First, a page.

Looking beyond this pandemic, telemedicine may provide long-term benefits for our practices.  In addition to improving triage and flow, as well as generating revenue, telemedicine can also improve patient access, particularly in rural areas where there are deficits of subspecialists.16,17 Physicians may be wary of telemedicine, cautious of the potential liability that could stem from diagnosing conditions without an in-person physical exam.18 There are data to suggest that telemedicine may not increase rates of malpractice claims due to its low-risk nature, but these studies don’t address complex diagnoses such as trauma or orbital tumors.19 Many payers already cover some types of telemedicine, but important challenges remain, such as reimbursements rates and coverage across state lines. New legislature will need to evolve to address these issues of liability and coverage before telemedicine can truly become mainstream. State laws that limit prescriptions for telemedicine providers would also need to be updated accordingly.

In the short-term, some of these restrictions were addressed by the Coronavirus Aid, Relief, and Economic Security (CARES) Act. These changes allow providers to prescribe controlled drugs by telemedicine in accordance with federal and state government policies, waive requirements of pre-established relationships for Medicare coverage, allow certain health plans to cover telemedicine without a deductible, enhance reimbursements for telemedicine services and fund programs to increase telemedicine access in rural health clinics and non-profit hospitals.20 These efforts are designed to temporarily mitigate both the liability and cost of telehealth for providers. Oculoplastic providers in rural areas and not-for-profit hospitals should take advantage of these changes to establish telemedicine components in their practices. If applied thoughtfully, these changes may serve as a catalyst to promote adoption of telemedicine more broadly.  


Financial Aid Review

The financial implications of COVID-19 are far-reaching, and force us to reexamine many aspects of how we practice, including the financial end of things. Here’s a review of some of the recent financial lifelines some practices were able to make use of.

The CARES Acts, through the Small Business Administration, have allowed private practitioners to apply for loans through the Paycheck Protection Program. This provided oculoplastic practices with fewer than 500 employees, sole proprietors, and individuals loans of up to 250 percent of an average monthly payroll cost for eight weeks, up to $10 million, at a maximum interest of 4 percent. Borrowers were further eligible for loan forgiveness if the funds were used for eligible expenses (payroll costs, mortgage or utility costs) within the first eight weeks, with a reduction if there are layoffs or wage reductions to employees.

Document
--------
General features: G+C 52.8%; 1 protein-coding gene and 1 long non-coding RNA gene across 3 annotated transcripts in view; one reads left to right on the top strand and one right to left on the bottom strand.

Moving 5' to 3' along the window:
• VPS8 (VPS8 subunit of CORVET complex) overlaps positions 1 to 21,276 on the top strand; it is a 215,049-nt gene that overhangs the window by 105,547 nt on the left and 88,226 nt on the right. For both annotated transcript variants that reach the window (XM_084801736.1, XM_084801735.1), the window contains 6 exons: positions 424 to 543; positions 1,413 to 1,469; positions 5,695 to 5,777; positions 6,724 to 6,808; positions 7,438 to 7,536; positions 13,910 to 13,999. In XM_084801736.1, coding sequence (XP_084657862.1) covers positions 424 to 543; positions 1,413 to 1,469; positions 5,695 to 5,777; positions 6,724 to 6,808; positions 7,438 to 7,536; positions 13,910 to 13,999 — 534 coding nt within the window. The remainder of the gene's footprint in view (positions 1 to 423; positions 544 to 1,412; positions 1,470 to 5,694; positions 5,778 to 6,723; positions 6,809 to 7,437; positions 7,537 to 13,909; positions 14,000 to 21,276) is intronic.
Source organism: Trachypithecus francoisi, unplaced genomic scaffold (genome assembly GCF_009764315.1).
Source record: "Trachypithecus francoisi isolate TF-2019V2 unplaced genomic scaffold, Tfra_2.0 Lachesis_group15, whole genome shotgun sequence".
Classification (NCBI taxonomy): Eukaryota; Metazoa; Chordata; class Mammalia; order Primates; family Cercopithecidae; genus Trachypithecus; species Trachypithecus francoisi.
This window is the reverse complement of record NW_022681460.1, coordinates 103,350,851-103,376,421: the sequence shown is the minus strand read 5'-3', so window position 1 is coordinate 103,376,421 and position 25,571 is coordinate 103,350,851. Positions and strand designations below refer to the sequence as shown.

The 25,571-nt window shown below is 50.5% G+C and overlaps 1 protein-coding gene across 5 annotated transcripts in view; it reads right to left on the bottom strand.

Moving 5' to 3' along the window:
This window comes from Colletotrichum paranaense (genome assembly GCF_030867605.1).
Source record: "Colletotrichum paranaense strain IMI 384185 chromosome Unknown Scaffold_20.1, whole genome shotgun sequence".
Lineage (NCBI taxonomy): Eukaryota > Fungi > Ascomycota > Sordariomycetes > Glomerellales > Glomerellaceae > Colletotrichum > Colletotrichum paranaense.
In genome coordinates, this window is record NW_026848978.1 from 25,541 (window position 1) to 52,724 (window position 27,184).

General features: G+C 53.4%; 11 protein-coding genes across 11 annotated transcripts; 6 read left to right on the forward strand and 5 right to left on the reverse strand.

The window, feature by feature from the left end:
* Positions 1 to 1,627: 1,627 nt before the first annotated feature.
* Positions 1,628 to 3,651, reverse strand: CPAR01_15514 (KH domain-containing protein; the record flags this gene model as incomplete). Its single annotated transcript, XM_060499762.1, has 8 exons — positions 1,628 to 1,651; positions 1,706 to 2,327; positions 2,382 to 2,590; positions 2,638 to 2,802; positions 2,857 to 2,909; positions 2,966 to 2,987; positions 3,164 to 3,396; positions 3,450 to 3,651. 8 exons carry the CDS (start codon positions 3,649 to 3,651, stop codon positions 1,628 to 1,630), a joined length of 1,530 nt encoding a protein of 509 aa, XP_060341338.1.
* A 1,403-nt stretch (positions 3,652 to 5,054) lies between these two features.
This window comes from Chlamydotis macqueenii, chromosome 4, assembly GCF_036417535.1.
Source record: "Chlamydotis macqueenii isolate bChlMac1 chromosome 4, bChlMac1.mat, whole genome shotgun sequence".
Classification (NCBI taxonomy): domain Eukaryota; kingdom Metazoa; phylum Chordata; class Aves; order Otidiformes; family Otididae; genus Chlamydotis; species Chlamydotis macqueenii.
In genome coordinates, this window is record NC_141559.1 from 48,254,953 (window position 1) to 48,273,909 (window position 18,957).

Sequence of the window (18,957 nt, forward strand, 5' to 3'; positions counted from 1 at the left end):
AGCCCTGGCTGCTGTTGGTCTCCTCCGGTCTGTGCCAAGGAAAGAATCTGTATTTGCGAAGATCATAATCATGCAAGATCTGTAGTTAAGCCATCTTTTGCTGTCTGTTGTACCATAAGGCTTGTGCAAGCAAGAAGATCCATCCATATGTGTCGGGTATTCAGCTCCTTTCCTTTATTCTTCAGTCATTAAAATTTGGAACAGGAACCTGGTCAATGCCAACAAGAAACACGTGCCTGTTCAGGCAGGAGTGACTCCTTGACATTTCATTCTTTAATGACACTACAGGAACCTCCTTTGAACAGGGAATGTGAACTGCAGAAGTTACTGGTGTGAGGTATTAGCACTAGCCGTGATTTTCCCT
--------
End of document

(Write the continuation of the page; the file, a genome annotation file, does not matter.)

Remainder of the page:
For practices with more immediate needs, such as sick leave for employees, rent or mortgage payments, an alternative loan program was the Economic Injury Disaster loan, which provided an up-front advance of $10,000 within three days and loans at a rate of 3.75 percent for small businesses and 2.75 percent for private nonprofits.21 The U.S. Department of Health and Human Services also administered a Provider Relief Fund program to provide grants to practices or individuals with increased costs or lost revenue from COVID-19. 

Finally, there is an employee retention tax credit, equal to 50 percent of qualifying wages that an employer pays their employee in a calendar quarter.22 Together, these changes helped make it easier for providers to minimize in-office staff while retaining them on the payroll.


Technology Solutions

Our response to this crisis today can dramatically impact our specialty in the long term. We may see multiple waves of this disease, and the changes we implement today may need to remain in place for years. COVID-19 may provide the necessary push for doctors and payers to embrace the options that information technology can offer.23 In addition to using telemedicine, we imagine a future in which doctors can take advantage of machine learning and artificial intelligence, which have been particularly impressive in ophthalmology for diagnosing a variety of retinal conditions.24,25 In oculoplastic surgery, machine learning may use photographs to guide procedure selection and operative decision-making.26 It may help us discern more from histories and images, and rely less on limited virtual physical exams. Finally, the pandemic may force our nation to re-examine payment models, which currently place financial burdens on practices when procedures are postponed. 

In conclusion, COVID-19 is unlike anything most of us will ever see in our lifetimes yet, despite its tragedy, it’s a unique opportunity for us to evolve. While many of these changes are temporary, they still represent efforts to maximize patient care while maintaining revenue and minimizing legal risk. Seeing these changes as an opportunity to make a long-standing impact in our specialty will ultimately benefit both patients and providers. This is the silver lining in these trying times, and we should seize the opportunities that it provides with an eye toward a better future.  REVIEW


Dr. Kim is an ophthalmology resident at the University of Pennsylvania’s Scheie Eye Institute. Dr. Briceño is an oculoplastics specialist at Scheie and an assistant professor of clinical ophthalmology at the University of Pennsylvania’s Perelman School of Medicine.